Amid the Smoke, Repacking Wall Street's Data Pipe
In the haze of Sept. 11, 7 World Trade Center seemed little more than a footnote.
On a day when thousands of innocent mothers, fathers, sons and daughters had already died in the Twin Towers, there were no casualities when this 47-story neighbor finally succumbed to fire several hours later. But it was this less-noticed event that almost took down the New York Stock Exchange.
And though it was Big Board Chairman Richard Grasso who became the hero of Wall Street's recovery effort, none of it would have been possible if not for the efforts of 51-year-old Carl Russo, Verizon's (VZ) head of Lower Manhattan operations.
Unnoticed at the time, Russo and his Verizon team became the linchpin of perhaps the highest-stakes rebuilding effort immediately following the atrocities -- the preparation for reopening the world's largest stock exchange. When it rang as scheduled the following Monday, the NYSE's opening bell sounded a note of America's fierce resolve to fight back from its darkest day.But when 7 WTC collapsed on the evening of Sept. 11, the prospect of success in the $1.4 billion repair project couldn't have seemed more remote. The calamity knocked out a telephone network hub that handled as much communications traffic as a city the size of Cincinnati. In doing so it short-circuited a vital swath of the city's telecommunications network, leaving much of Wall Street in virtual silence. And for all the talk of bulls and bears, it is the telecom network that makes up the very core of the country's financial markets' machinery. The task of repairing the telecommunications meltdown would fall to Russo. Even as emergency workers began their frantic search for survivors, he was rallying his troops to tackle what looked like a nearly impossible task. "The common feeling was, you aren't going to keep us down," said Russo. "Most everyone was angry. But it felt good -- we knew the job that had to be done and we knew what we were up against."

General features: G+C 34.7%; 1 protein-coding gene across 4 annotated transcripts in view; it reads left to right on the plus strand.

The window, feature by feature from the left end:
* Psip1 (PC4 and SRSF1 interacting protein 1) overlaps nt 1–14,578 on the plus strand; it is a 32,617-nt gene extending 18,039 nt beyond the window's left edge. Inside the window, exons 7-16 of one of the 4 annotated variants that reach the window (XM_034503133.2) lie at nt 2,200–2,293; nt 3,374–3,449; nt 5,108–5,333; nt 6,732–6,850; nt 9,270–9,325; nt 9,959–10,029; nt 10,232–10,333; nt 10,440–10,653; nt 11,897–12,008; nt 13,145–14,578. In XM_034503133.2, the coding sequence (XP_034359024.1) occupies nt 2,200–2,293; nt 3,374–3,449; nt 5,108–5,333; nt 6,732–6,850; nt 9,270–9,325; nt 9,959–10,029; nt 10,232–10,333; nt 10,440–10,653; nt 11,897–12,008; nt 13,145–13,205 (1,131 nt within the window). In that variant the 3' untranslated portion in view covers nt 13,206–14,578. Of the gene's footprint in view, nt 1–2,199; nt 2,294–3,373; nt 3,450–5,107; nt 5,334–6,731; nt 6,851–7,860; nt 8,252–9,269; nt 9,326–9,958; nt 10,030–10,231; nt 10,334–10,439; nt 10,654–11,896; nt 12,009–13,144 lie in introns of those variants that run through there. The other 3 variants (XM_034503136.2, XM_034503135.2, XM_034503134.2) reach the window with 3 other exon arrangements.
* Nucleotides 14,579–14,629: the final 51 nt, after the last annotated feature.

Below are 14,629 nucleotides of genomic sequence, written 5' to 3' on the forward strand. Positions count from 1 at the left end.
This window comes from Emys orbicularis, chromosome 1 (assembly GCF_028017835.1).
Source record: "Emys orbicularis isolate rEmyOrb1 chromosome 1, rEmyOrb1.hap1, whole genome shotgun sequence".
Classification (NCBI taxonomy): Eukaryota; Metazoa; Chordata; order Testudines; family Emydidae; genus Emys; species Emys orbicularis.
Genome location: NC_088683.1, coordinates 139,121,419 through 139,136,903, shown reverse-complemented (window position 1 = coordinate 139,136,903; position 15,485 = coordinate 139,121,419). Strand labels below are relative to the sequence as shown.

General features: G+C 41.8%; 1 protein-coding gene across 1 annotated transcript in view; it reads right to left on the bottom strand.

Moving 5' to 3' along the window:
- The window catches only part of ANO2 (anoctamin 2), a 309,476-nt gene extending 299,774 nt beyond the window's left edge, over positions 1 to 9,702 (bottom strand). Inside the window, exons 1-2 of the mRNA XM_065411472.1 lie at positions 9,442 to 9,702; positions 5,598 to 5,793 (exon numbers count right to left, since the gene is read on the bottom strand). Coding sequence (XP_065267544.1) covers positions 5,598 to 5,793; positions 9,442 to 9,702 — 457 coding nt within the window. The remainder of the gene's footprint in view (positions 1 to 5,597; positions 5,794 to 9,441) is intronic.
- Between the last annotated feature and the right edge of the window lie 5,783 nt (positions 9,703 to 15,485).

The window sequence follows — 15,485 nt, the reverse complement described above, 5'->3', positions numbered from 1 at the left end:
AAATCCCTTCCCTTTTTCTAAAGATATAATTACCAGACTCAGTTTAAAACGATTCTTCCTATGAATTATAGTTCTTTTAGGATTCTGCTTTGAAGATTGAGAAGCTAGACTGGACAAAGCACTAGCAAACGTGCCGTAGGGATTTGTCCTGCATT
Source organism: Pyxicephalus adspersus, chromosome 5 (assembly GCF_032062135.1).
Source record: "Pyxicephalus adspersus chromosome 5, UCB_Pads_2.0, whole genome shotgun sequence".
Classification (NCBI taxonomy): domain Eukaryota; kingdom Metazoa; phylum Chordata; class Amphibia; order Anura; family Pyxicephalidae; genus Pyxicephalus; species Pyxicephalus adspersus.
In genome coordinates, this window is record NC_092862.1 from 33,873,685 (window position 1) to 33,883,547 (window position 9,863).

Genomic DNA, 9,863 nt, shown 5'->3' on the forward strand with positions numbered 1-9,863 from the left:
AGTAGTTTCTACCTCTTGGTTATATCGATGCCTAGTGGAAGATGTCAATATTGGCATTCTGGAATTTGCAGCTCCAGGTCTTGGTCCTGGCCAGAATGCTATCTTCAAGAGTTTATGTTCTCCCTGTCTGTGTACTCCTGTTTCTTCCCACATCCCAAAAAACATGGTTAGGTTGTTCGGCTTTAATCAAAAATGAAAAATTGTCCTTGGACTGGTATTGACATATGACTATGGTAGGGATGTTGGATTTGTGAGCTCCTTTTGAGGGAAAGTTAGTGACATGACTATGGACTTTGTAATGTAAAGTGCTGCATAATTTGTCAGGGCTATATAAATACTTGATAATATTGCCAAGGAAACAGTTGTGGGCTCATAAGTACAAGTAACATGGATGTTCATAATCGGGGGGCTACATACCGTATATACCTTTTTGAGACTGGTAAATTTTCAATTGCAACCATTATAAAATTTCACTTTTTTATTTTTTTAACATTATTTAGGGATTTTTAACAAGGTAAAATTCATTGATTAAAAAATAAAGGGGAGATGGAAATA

IdledIn some ways Russo was the ideal man for the task, to listen to co-workers who know him well. Colleagues describe him as a "solid" leader who favors khakis and sports shirts to business suits, and an excellent technician. He's a phone business veteran who, in contrast with the much-derided "Bell heads" who are said to populate middle management, is as fluent in the language of computer equipment as he is with phone gear. There was no underestimating the size of the challenge. Although four other Verizon switching stations also served downtown businesses and residences, West Street handled about 20% of Wall Street's communications traffic. About 300,000 phone lines and 4.5 million data lines ran through the West Street hub. More importantly, the crippled building also held the critical servers -- a collection of computers that make up the brains of the network for Wall Street and the NYSE -- which had been idled since the attack. After 48 hours of setting up communications for government emergency service command centers and hospitals, Russo received a new set of orders: Restore all phone and data service to the NYSE. "It was pretty clear to everyone that getting the stock exchange going would get the country moving, then that would have ripple effects to other countries that trade with us," said Russo, recently looking back at the implications of his assignment.